WSEP Airman Portrait: SrA Griffin, 325th Munitions Squadron

  • Published
  • By Staff Sgt. Magen M. Reeves
  • 325th Fighter Wing Public Affairs

Tyndall is ramping up into high gear for Checkered Flag 22-2 and Weapons System Evaluation Program-East 22.08 with 325th Munitions Squadron airmen making sure missiles are ready for fire.

One of these Airmen is Senior Airman Cyrus Griffin, 325th Munitions Squadron precision guided missiles crew chief, who is originally from St. Louis, Missouri. He was inspired to enlist by his grandfather who retired from the Army and sister who is currently serving in the Navy.

Griffin has served in the Air Force for five years as a munitions technician and works to equip fighter aircraft with AIM-9X Sidewinder missiles and AIM-120 Advanced Medium-Range, Air-to-Air missiles during exercises.

“Right now I’m the bay chief, meaning I train junior Airmen on building and programming the AIM-120s,” said Griffin. “I would say the biggest part of what we do is making sure [the missiles] are safe to use by different squadrons [which is] helping pilots get the training they need during WSEP.”

According to Griffin, it takes approximately 10-11 hours to fully build in flight termination systems and missile telemetry kits. Griffin helps build these missiles by arming warheads, installing survivability software systems and performing safety inspections before the weapon ever reaches the flight line.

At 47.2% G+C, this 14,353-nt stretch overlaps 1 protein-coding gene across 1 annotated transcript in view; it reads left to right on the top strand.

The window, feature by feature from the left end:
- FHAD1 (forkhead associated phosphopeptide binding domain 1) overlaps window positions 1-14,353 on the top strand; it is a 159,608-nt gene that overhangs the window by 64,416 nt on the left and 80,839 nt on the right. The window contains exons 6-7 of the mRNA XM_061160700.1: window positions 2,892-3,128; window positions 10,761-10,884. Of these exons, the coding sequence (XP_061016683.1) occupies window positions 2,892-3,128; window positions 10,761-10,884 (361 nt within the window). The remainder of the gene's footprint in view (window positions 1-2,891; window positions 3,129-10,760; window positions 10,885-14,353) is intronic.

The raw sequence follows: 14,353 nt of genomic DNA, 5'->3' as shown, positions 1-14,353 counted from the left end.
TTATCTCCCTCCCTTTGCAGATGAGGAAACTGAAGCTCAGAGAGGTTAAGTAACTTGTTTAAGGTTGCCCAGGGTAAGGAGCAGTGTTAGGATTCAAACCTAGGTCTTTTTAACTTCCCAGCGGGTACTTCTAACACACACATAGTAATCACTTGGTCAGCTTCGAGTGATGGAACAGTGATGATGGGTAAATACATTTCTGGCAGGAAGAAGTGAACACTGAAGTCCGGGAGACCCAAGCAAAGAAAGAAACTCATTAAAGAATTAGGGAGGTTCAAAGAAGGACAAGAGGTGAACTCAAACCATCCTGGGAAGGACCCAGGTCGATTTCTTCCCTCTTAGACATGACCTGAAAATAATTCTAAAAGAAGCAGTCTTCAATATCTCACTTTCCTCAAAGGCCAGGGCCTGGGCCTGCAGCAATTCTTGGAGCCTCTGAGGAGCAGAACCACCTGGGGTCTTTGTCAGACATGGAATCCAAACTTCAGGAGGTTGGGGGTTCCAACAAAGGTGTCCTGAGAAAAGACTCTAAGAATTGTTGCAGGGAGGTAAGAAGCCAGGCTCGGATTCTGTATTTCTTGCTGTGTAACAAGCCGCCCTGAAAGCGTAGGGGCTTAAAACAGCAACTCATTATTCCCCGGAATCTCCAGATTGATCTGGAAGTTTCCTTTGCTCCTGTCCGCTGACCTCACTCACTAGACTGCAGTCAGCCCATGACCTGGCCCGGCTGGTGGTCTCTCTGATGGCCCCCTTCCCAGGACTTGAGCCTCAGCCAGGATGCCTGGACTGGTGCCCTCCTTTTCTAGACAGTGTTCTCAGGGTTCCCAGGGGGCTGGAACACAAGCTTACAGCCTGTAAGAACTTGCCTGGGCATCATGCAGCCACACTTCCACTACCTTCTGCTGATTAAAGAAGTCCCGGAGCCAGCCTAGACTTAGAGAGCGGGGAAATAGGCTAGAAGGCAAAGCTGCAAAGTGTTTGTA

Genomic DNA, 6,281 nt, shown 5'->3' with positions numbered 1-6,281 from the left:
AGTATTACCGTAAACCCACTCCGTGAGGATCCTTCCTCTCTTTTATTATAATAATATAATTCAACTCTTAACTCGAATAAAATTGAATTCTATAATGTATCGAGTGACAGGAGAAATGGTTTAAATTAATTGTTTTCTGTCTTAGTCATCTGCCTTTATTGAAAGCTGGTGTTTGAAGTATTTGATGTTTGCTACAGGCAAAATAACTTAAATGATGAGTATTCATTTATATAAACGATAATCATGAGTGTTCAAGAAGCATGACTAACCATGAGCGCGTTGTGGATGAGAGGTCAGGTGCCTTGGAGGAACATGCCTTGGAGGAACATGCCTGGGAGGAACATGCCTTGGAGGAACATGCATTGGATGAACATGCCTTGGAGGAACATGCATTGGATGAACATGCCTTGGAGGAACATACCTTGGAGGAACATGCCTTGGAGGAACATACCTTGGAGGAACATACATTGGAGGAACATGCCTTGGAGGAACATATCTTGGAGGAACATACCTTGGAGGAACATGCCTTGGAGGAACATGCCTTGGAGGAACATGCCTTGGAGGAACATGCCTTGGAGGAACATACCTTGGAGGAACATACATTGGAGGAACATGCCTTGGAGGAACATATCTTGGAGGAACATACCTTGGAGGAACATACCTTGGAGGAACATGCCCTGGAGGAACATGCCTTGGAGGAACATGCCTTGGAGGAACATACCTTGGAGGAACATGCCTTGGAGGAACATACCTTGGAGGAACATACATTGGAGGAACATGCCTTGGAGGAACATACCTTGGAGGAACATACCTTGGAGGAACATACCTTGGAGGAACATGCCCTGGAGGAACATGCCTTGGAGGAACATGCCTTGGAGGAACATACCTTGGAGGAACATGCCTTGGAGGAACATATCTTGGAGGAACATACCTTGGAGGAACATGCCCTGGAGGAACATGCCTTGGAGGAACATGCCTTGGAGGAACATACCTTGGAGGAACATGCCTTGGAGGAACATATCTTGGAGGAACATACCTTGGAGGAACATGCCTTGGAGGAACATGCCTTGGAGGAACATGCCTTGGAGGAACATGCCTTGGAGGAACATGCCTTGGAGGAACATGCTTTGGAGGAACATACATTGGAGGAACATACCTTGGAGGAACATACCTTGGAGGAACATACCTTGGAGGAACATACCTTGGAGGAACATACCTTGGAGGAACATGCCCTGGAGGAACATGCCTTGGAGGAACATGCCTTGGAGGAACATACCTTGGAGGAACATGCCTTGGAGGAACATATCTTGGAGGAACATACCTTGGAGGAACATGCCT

“Initiative to do the work and being able to pay attention to details are really important,” said Griffin. “You can’t be slow. You have to pay attention to what you are doing the entire time.”

Griffin supported the 53rd Weapons Evaluation Group’s WSEP-East 22.08, a formal, two-week evaluation exercise designed to test squadrons’ capabilities to conduct live-fire weapons systems during air-to-air combat training missions.

For this WSEP, Griffin and his fellow PGM professionals ensured that 94 missiles were built in time and ready to go.

“Everybody understands [munitions] will be hard work but our Airmen are willing to work hard,” said Griffin. “It most definitely feels good to be a part of this team when that missile gets fired [from the aircraft] and I get that sense of accomplishment; that the missile was perfect.”